Brown, T., Chang, C., Heinze, B., Hollinger, P., Kittleson, J., MacDow, K., Reavis, D., Curry, J., & Riley, M. (2007). Development of an inducible three colour bacterial water colour system. IET Synthetic Biology, 1(1-2), 21-24.


Here we present the work of the 2006 University of Arizona team in the iGEM (international Genetically Engineered Machine) competition sponsored by MIT. Our aim was to develop an inducible water colour system for painting bacteria in three colours. Using BioBricks, a plasmid was designed for insertion into E. coli which would allow the bacterium to respond to each of three different chemical inducers by producing yellow, cyan or red fluorescent proteins. In principle the inducers could be deposited on a bacterial lawn using a high-resolution printer so that three colour images could be produced with a spatial resolution matching the size of the bacterium. This could be the first step towards producing a bacterial lawn that behaves like a canvas for watercolour painting or eventually a three-colour television set. The application connects with current interest in precise control of cellular response desired in biosensors and bioengineered materials. The University of Arizona iGEM team called the 'Cell Raisers' was assembled in May 2006 and worked enthusiastically throughout the summer. The team was comprised of six undergraduates (Tyler Brown, Brian Heinze, Patrick Hollinger, Josh Kittleson, Kevin MacDow, and Dan Reavis), one graduate student (Carlos Chang), and two faculty members (Joan Curry and Mark Riley). This proved to be an ambitious project, and while the final goal was not fully realised, first steps were made in terms of design, plasmid construction and bacterial deposition with an inkjet printer. Patrick Hollinger and Brian Heinze gave the technical presentation to judges and competing teams on Saturday, November 4, 2006 in MIT's Stata Center. The team also presented a poster that was viewed in the evening after all the presentations. For their efforts, the University of Arizona team received honourable mention with special consideration: 'For progress toward synthetic biology in three colours'. © 2007 The Institution of Engineering and Technology.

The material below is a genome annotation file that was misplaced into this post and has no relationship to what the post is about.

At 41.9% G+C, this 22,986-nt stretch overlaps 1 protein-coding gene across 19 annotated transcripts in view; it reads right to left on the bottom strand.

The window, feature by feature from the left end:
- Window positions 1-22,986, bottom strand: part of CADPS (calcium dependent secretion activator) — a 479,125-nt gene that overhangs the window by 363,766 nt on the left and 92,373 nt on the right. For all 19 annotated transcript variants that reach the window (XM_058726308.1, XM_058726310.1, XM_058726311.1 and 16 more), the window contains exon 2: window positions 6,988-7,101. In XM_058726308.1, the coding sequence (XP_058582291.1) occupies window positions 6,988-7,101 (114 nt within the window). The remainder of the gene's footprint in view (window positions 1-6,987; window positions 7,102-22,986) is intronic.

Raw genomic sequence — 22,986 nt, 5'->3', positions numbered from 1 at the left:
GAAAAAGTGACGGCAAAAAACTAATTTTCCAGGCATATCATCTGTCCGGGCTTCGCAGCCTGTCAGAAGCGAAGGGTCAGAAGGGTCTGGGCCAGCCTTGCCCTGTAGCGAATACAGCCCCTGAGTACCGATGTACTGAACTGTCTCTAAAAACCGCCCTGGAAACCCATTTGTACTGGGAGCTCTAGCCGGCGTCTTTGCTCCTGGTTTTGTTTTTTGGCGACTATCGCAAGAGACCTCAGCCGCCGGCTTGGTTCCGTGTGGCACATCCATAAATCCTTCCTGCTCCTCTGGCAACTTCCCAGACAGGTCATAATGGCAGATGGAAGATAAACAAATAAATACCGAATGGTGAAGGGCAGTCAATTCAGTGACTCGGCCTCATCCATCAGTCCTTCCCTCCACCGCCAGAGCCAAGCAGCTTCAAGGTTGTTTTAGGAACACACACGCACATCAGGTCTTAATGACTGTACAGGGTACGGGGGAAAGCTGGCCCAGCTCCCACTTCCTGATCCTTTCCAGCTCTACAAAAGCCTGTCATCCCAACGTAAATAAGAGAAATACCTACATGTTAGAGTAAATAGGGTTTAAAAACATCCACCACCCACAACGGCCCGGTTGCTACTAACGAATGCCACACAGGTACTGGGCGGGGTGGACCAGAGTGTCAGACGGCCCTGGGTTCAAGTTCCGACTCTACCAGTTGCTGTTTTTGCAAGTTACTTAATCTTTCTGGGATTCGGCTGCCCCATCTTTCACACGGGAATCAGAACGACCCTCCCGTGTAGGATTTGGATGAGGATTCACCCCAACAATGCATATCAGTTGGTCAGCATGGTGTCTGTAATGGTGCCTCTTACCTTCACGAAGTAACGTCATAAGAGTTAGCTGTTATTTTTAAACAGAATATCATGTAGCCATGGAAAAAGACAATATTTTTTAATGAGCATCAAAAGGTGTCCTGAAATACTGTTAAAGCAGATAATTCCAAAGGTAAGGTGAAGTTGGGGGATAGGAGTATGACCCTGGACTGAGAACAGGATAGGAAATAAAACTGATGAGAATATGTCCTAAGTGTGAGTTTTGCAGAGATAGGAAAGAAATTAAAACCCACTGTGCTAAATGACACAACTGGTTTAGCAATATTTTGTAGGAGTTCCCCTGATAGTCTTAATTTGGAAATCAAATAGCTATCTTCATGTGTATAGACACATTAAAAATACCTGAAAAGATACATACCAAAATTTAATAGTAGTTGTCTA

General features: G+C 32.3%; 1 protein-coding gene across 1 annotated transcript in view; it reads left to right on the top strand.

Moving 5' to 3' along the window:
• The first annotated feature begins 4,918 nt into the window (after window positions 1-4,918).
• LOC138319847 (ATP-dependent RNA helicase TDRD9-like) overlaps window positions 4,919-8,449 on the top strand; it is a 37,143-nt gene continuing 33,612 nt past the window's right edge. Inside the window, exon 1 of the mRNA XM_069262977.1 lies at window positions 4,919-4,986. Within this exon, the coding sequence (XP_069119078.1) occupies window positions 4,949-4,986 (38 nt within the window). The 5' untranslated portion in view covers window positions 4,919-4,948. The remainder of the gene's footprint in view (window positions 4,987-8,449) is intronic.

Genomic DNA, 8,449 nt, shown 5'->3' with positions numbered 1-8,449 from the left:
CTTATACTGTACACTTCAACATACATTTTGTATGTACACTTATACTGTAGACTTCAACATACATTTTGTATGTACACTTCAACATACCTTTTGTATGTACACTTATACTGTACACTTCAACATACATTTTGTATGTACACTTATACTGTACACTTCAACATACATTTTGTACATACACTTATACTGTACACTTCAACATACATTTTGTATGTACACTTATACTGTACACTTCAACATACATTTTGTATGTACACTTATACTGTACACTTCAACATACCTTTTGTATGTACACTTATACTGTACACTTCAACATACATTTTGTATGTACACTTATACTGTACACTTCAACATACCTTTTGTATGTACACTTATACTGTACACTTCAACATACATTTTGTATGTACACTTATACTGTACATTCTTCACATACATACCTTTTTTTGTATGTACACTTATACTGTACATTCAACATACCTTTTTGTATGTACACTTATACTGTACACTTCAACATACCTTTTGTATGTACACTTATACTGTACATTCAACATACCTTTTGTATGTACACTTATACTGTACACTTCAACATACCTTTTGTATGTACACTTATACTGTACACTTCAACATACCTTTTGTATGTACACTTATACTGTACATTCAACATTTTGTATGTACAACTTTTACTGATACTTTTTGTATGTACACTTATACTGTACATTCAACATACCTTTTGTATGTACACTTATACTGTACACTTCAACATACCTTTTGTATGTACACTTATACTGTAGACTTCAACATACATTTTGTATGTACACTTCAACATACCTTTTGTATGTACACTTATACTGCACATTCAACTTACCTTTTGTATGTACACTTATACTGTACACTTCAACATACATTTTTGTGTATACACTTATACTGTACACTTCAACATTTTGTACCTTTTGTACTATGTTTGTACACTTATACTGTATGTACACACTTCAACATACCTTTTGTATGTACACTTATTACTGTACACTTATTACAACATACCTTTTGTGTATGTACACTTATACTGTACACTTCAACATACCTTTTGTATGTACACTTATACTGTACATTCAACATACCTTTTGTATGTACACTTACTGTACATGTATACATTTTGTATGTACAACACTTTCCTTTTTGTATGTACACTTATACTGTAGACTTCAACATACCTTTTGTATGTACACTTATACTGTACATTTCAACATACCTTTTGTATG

Huerta, M. M., Curry, J. E., & McQuarrie, D. A. (1992). The effect of unequal ionic size on the swelling pressure in clays. Clays & Clay Minerals, 40(5), 491-500.


The Gouy-Chapman theory is applied to a 1:1 electrolyte to show that the coion size is only important at surface charge densities much lower than those found in typical clay systems. Next the model is applied to a 1:1 and 2:1 electrolyte mixture with unequal-sized counterions to show the swelling pressure is highly dependent on both counterion sizes. -from Authors

Matthieu, I. D., Brusseau, M., Johnson, G., Artiola, J., Bowden, M., & Curry, J. (2013). Intercalation of trichloroethene by sediment associated clay minerals. Chemosphere, 90, 459-463.
Curry, J. E., & Cushman, J. H. (1997). Normal-strain induced change in lattice-type for confined cyclohexane films. Materials Research Society Symposium - Proceedings, 464, 115-120.


One to three layer cyclohexane films confined between mica-like surfaces are studied to elucidate changes in the film's lattice-type. The laterally confined film in equilibrium with the bulk fluid that is well into the liquid regime of its phase diagram. Monte Carlo simulations are conducted at constant chemical potential, temperature, and V = Ah, where A is the lateral area and h is the separation between the walls. One and two layers of fluid freeze as h increases. The one layer fluid has a triangular lattice, while the two layer fluid exhibits first a square lattice and then a triangular lattice with increasing surface separation. In contrast to previous studies, solidlike order is induced primarily by the strong fluid-solid interaction and is largely a function of pore width. A shift in the relative alignment of the surfaces perturbs the solidlike fluid structure but does not cause the sudden shear melting transition associated with epitaxial alignment of the fluid atoms with the surface. There is a correlation between the shear stress calculated in the computer experiments and that measured in Surface Forces Apparatus experiments.